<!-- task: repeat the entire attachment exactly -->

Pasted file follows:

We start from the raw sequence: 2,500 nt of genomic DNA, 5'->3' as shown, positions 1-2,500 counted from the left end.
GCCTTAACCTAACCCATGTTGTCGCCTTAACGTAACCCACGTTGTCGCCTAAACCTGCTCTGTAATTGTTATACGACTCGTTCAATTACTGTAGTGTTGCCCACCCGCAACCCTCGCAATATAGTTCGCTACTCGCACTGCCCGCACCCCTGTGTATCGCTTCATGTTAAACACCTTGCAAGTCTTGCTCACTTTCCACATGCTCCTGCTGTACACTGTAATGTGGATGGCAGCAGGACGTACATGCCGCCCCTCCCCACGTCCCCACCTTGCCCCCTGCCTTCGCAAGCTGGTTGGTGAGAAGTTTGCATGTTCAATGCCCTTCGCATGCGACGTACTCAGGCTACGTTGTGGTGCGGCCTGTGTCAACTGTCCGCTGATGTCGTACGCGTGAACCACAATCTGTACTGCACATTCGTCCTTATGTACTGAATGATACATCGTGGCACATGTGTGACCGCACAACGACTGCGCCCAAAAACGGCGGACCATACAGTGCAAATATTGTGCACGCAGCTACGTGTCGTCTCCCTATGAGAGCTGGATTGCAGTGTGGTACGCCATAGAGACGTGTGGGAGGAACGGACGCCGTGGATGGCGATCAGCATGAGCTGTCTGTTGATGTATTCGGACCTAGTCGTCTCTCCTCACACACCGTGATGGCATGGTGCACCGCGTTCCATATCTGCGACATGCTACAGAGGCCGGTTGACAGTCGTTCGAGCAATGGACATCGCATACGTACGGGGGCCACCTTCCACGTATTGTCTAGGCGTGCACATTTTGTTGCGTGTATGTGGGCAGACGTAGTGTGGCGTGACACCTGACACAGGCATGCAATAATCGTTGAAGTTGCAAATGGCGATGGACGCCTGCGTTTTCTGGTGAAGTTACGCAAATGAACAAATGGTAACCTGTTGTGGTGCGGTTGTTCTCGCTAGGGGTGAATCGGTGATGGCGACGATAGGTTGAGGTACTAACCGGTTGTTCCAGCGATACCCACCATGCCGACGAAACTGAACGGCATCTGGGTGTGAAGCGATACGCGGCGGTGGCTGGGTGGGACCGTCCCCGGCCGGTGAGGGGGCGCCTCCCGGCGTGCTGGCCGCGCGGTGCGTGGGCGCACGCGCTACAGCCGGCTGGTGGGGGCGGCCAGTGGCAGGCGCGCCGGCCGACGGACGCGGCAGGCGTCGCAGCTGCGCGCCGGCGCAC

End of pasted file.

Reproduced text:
We start from the raw sequence: 2,500 nt of genomic DNA, 5'->3' as shown, positions 1-2,500 counted from the left end.
GCCTTAACCTAACCCATGTTGTCGCCTTAACGTAACCCACGTTGTCGCCTAAACCTGCTCTGTAATTGTTATACGACTCGTTCAATTACTGTAGTGTTGCCCACCCGCAACCCTCGCAATATAGTTCGCTACTCGCACTGCCCGCACCCCTGTGTATCGCTTCATGTTAAACACCTTGCAAGTCTTGCTCACTTTCCACATGCTCCTGCTGTACACTGTAATGTGGATGGCAGCAGGACGTACATGCCGCCCCTCCCCACGTCCCCACCTTGCCCCCTGCCTTCGCAAGCTGGTTGGTGAGAAGTTTGCATGTTCAATGCCCTTCGCATGCGACGTACTCAGGCTACGTTGTGGTGCGGCCTGTGTCAACTGTCCGCTGATGTCGTACGCGTGAACCACAATCTGTACTGCACATTCGTCCTTATGTACTGAATGATACATCGTGGCACATGTGTGACCGCACAACGACTGCGCCCAAAAACGGCGGACCATACAGTGCAAATATTGTGCACGCAGCTACGTGTCGTCTCCCTATGAGAGCTGGATTGCAGTGTGGTACGCCATAGAGACGTGTGGGAGGAACGGACGCCGTGGATGGCGATCAGCATGAGCTGTCTGTTGATGTATTCGGACCTAGTCGTCTCTCCTCACACACCGTGATGGCATGGTGCACCGCGTTCCATATCTGCGACATGCTACAGAGGCCGGTTGACAGTCGTTCGAGCAATGGACATCGCATACGTACGGGGGCCACCTTCCACGTATTGTCTAGGCGTGCACATTTTGTTGCGTGTATGTGGGCAGACGTAGTGTGGCGTGACACCTGACACAGGCATGCAATAATCGTTGAAGTTGCAAATGGCGATGGACGCCTGCGTTTTCTGGTGAAGTTACGCAAATGAACAAATGGTAACCTGTTGTGGTGCGGTTGTTCTCGCTAGGGGTGAATCGGTGATGGCGACGATAGGTTGAGGTACTAACCGGTTGTTCCAGCGATACCCACCATGCCGACGAAACTGAACGGCATCTGGGTGTGAAGCGATACGCGGCGGTGGCTGGGTGGGACCGTCCCCGGCCGGTGAGGGGGCGCCTCCCGGCGTGCTGGCCGCGCGGTGCGTGGGCGCACGCGCTACAGCCGGCTGGTGGGGGCGGCCAGTGGCAGGCGCGCCGGCCGACGGACGCGGCAGGCGTCGCAGCTGCGCGCCGGCGCAC